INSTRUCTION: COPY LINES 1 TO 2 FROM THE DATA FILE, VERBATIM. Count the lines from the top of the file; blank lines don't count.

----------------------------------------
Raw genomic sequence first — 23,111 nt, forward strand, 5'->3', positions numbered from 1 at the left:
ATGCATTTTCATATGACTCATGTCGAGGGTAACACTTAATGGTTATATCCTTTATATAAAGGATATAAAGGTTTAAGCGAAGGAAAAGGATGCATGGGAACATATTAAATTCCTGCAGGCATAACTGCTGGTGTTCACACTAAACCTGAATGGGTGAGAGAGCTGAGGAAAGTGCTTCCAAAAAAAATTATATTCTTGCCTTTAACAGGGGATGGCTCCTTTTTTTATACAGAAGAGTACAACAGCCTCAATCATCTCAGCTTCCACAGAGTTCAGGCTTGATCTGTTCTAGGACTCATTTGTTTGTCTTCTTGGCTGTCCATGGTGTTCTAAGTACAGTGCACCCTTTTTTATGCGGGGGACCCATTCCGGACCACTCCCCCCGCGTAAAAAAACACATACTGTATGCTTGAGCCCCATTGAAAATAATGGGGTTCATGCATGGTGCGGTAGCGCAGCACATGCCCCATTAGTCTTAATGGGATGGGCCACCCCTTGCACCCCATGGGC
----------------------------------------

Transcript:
Raw genomic sequence first — 23,111 nt, forward strand, 5'->3', positions numbered from 1 at the left:
ATGCATTTTCATATGACTCATGTCGAGGGTAACACTTAATGGTTATATCCTTTATATAAAGGATATAAAGGTTTAAGCGAAGGAAAAGGATGCATGGGAACATATTAAATTCCTGCAGGCATAACTGCTGGTGTTCACACTAAACCTGAATGGGTGAGAGAGCTGAGGAAAGTGCTTCCAAAAAAAATTATATTCTTGCCTTTAACAGGGGATGGCTCCTTTTTTTATACAGAAGAGTACAACAGCCTCAATCATCTCAGCTTCCACAGAGTTCAGGCTTGATCTGTTCTAGGACTCATTTGTTTGTCTTCTTGGCTGTCCATGGTGTTCTAAGTACAGTGCACCCTTTTTTATGCGGGGGACCCATTCCGGACCACTCCCCCCGCGTAAAAAAACACATACTGTATGCTTGAGCCCCATTGAAAATAATGGGGTTCATGCATGGTGCGGTAGCGCAGCACATGCCCCATTAGTCTTAATGGGATGGGCCACCCCTTGCACCCCATGGGC